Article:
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Skip fishes there far more than I did but if I had to give one piece of advise it would be to use flies that breathe and fish them slowly up close around the rocks at night. I liked Tabory Snakefly's specifically there. Depending on the depth of the actively feeding fish I would alter my shooting head types and select the flies deer hair head size to get to the depth and achieve my desired fly action whether down or up on retrieve.

 

But like all fishing there is no one way or fly that works all the time. You have to observe and adjust for the bait, fish, and conditions.

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I've done it over the years visiting in Rehoboth Beach. I've had some success, I wouldn't call it spectacular but I've taken my share of Weaks and Rock. My gear has usually been longer rods (10 - 10.5') with floating lines and flatwings (the typical Kenny Abrahams setup). I've had success on both sides of IRI in the sand (too much trouble and too many cracked body parts for the jetty :) ). Also had luck by googling for structure (I don't want to piss anybody off by saying exactly where) and by the Lewis breakwaters area. All my fishing was at night. If I lived there and could drive the beach, I imagine that there'd be sloughs, bars and holes that I'd know about that I'd fish too. All in all, a very easy bunch of beach to fish and completely deserted at night. Have fun.

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I agree with all the talk about IRI north jetty. The back water of IRI can be decent in early Spring for flounder & small blues as well. Korkers are a must on the jetty, plus a stripping basket. I also recommend having a gaff of some sort. Climbing down into the rocks is dangerous. Plus all the normal safety gear.

 

My question for some of you more experienced guys, what line set-ups are you using. I have been playing with different options, that I'm not real crazy about. This set-up is primarily for jetty fishing the moving water on the inlet side. I have a 10 wt. with running line and a 30' section of T-14 and usually run about a 3'-6' leader. This is a b.... to cast, but sinks like a rock. If I'm fishing the surf side of the jetty I just typically use a sinking line, either 10 or 8 wt. Very curious to hear what others are doing.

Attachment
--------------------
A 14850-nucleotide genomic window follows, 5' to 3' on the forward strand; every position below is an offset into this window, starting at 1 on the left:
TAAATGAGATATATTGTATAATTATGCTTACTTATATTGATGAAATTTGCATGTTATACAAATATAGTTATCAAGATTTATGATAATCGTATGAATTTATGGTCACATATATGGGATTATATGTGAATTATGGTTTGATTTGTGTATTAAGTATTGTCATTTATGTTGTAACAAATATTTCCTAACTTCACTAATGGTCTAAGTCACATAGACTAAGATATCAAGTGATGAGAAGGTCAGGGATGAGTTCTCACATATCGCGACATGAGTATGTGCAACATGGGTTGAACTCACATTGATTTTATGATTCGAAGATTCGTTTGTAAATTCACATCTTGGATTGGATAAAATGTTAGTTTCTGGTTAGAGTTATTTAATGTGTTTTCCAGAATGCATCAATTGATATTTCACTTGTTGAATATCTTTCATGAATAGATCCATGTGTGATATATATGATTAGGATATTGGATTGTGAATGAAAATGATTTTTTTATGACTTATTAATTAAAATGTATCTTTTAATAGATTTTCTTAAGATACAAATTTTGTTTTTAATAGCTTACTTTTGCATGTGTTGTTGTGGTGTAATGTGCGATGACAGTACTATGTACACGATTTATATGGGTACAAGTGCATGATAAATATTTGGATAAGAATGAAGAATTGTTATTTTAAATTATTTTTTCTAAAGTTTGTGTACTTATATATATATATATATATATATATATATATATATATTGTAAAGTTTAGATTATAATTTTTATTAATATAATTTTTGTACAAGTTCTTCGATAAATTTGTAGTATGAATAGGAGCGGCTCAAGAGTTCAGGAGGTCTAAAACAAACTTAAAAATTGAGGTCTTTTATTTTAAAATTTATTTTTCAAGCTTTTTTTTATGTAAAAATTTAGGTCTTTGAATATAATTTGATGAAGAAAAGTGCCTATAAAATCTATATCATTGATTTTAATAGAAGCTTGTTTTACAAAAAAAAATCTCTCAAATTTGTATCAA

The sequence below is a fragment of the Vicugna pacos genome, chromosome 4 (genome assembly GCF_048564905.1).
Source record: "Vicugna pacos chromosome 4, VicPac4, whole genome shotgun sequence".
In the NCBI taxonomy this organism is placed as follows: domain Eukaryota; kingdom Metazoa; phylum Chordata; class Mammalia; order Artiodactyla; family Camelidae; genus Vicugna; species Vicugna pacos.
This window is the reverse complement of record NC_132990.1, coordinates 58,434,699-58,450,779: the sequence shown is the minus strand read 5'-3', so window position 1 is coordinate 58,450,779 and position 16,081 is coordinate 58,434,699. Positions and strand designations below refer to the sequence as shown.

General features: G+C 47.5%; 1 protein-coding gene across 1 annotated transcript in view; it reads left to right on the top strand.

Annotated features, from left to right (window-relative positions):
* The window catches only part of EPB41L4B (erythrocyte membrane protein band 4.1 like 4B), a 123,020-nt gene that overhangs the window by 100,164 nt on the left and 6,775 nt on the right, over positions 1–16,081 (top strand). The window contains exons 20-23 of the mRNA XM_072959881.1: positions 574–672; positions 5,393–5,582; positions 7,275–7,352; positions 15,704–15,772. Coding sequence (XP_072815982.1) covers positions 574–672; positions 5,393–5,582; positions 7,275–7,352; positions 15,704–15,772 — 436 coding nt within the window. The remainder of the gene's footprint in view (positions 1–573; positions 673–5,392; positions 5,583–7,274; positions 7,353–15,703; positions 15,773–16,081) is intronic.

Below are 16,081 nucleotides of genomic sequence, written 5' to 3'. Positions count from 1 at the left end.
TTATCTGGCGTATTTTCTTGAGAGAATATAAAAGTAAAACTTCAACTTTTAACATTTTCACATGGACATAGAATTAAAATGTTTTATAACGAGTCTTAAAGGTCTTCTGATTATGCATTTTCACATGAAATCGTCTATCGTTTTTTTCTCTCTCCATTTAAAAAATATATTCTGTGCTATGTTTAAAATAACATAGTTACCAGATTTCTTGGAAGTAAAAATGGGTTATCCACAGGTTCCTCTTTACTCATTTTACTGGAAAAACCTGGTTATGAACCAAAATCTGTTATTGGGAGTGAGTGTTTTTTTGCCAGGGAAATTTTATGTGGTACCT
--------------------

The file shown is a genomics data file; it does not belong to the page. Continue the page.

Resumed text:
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I use a different approach than most. I use 12wt shooting head systems on two hand fly rods from 12' to my beach side 16'er. My reasoning is that I never get blown off the water and ease of blind casting all night long. But that is the best for me but might not suit others. I have been using TH fly rods along saltwater beaches and jetties since the early 90's. It is just my preferred method of fishing. Heck I even used a TH 4wt all year this year in various northern DE freshwater locations.

 

Does one need such equipment? Of course not. I have fished the DE coast many times with a Winston XTR SW 5 wt with great success ( well great for DE waters lets say ;) ). The rod and reel is a personal choice. I do feel the versatility of a shooting head system has some distinct advantages especially for people like me that don't live close to the waters and has to adapt quickly to the conditions that are presented. There are times and conditions that suit all the various types of line from floating to hid fast sinking heads. The key is being observant and adaptable as in all forms of fishing. Don't get locked into just one or two methods.

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I fish an 8wt rod with an intermediate line probably 80% of the time im on the jetty.The other line I use is a sinking shooting head.This set up has served me well for years.I will go up to a 9wt and drop down to a 7wt but my 10wts havent been used in years.A short 4-5 ft leader of 20lb mono works well and allows you to safely drag fish up on the rocks.I dont own a gaff but I do carry a Boga Grip.Makes life much easier.On the flats its a 6wt or 7wt rod with 7wt lines,either a intermediate or a floater